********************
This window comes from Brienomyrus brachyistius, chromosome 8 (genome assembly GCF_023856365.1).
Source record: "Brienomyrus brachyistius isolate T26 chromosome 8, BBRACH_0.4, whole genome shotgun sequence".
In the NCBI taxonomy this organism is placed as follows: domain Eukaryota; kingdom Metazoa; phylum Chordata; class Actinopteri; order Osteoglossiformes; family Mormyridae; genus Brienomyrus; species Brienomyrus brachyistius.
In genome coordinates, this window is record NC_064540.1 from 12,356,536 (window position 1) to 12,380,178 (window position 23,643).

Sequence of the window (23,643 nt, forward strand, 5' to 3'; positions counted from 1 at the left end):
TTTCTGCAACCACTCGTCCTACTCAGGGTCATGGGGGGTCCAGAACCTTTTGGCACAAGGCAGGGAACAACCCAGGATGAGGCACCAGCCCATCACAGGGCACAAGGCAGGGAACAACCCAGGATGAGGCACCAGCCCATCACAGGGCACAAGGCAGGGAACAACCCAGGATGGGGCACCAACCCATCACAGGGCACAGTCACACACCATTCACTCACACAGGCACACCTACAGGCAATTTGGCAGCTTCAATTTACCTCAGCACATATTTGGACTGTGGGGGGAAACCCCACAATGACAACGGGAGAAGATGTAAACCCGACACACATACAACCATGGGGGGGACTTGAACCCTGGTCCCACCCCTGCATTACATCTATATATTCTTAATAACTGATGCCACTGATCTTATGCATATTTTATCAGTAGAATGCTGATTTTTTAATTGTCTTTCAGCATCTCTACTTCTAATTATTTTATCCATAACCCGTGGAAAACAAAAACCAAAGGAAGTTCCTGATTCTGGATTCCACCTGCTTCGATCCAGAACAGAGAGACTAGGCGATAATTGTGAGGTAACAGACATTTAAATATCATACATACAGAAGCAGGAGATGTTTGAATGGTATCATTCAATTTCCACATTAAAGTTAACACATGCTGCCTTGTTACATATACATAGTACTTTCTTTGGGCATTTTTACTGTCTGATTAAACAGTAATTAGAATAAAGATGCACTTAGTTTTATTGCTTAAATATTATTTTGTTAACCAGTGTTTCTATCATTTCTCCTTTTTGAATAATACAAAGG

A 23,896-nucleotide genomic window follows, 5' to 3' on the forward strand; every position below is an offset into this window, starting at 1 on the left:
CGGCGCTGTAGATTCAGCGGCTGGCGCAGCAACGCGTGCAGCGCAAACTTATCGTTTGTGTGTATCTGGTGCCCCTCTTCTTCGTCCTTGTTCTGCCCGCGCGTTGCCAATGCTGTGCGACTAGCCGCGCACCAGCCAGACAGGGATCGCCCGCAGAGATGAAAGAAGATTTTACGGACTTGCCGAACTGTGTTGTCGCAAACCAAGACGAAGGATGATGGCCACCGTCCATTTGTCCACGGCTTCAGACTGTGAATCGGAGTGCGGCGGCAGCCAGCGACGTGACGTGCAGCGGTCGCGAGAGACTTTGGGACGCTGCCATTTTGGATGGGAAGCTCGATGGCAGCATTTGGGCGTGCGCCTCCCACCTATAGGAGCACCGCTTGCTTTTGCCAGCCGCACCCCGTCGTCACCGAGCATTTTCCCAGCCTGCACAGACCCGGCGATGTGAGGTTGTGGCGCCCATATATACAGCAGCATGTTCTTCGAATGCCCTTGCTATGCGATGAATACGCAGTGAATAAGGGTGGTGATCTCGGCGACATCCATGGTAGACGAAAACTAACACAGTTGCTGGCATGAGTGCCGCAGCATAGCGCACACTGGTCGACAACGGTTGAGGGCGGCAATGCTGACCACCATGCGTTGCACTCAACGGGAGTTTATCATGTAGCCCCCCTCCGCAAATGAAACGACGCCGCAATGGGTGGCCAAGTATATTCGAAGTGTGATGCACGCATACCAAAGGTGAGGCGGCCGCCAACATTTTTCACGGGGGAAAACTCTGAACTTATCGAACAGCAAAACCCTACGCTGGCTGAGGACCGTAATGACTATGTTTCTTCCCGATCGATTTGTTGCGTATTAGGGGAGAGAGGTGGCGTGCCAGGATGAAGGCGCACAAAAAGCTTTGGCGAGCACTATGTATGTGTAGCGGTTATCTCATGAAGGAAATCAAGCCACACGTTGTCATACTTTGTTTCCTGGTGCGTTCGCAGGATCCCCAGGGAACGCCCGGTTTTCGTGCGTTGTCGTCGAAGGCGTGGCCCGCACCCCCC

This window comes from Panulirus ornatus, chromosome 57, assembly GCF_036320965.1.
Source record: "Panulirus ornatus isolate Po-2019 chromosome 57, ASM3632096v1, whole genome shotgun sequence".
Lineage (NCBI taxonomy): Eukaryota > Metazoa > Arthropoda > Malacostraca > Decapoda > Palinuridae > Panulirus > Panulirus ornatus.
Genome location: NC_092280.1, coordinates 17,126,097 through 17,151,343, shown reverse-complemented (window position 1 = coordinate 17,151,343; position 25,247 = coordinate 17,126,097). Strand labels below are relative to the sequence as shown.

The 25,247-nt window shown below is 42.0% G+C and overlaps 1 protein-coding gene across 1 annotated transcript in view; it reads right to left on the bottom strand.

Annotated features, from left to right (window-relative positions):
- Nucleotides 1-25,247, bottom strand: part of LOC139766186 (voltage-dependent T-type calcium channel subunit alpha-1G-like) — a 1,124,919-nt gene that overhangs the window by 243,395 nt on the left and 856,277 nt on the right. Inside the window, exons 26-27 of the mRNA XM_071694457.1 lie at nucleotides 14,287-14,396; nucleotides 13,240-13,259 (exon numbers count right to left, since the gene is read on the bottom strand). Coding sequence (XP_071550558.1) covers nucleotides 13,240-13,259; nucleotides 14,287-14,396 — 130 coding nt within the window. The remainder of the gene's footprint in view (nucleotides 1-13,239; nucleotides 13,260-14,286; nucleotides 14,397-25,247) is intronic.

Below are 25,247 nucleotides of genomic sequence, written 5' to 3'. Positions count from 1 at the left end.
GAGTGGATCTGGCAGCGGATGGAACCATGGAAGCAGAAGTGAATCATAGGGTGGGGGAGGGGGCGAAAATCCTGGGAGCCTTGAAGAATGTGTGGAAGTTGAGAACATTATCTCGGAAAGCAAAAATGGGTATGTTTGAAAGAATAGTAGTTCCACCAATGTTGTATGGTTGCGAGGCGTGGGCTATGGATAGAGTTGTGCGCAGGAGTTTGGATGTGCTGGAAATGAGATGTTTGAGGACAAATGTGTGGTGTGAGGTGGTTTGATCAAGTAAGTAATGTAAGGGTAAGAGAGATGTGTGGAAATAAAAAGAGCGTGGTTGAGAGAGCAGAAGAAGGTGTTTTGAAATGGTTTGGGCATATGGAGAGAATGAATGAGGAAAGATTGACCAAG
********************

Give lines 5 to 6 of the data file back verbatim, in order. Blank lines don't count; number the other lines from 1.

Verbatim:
Sequence of the window (23,643 nt, forward strand, 5' to 3'; positions counted from 1 at the left end):
TTTCTGCAACCACTCGTCCTACTCAGGGTCATGGGGGGTCCAGAACCTTTTGGCACAAGGCAGGGAACAACCCAGGATGAGGCACCAGCCCATCACAGGGCACAAGGCAGGGAACAACCCAGGATGAGGCACCAGCCCATCACAGGGCACAAGGCAGGGAACAACCCAGGATGGGGCACCAACCCATCACAGGGCACAGTCACACACCATTCACTCACACAGGCACACCTACAGGCAATTTGGCAGCTTCAATTTACCTCAGCACATATTTGGACTGTGGGGGGAAACCCCACAATGACAACGGGAGAAGATGTAAACCCGACACACATACAACCATGGGGGGGACTTGAACCCTGGTCCCACCCCTGCATTACATCTATATATTCTTAATAACTGATGCCACTGATCTTATGCATATTTTATCAGTAGAATGCTGATTTTTTAATTGTCTTTCAGCATCTCTACTTCTAATTATTTTATCCATAACCCGTGGAAAACAAAAACCAAAGGAAGTTCCTGATTCTGGATTCCACCTGCTTCGATCCAGAACAGAGAGACTAGGCGATAATTGTGAGGTAACAGACATTTAAATATCATACATACAGAAGCAGGAGATGTTTGAATGGTATCATTCAATTTCCACATTAAAGTTAACACATGCTGCCTTGTTACATATACATAGTACTTTCTTTGGGCATTTTTACTGTCTGATTAAACAGTAATTAGAATAAAGATGCACTTAGTTTTATTGCTTAAATATTATTTTGTTAACCAGTGTTTCTATCATTTCTCCTTTTTGAATAATACAAAGG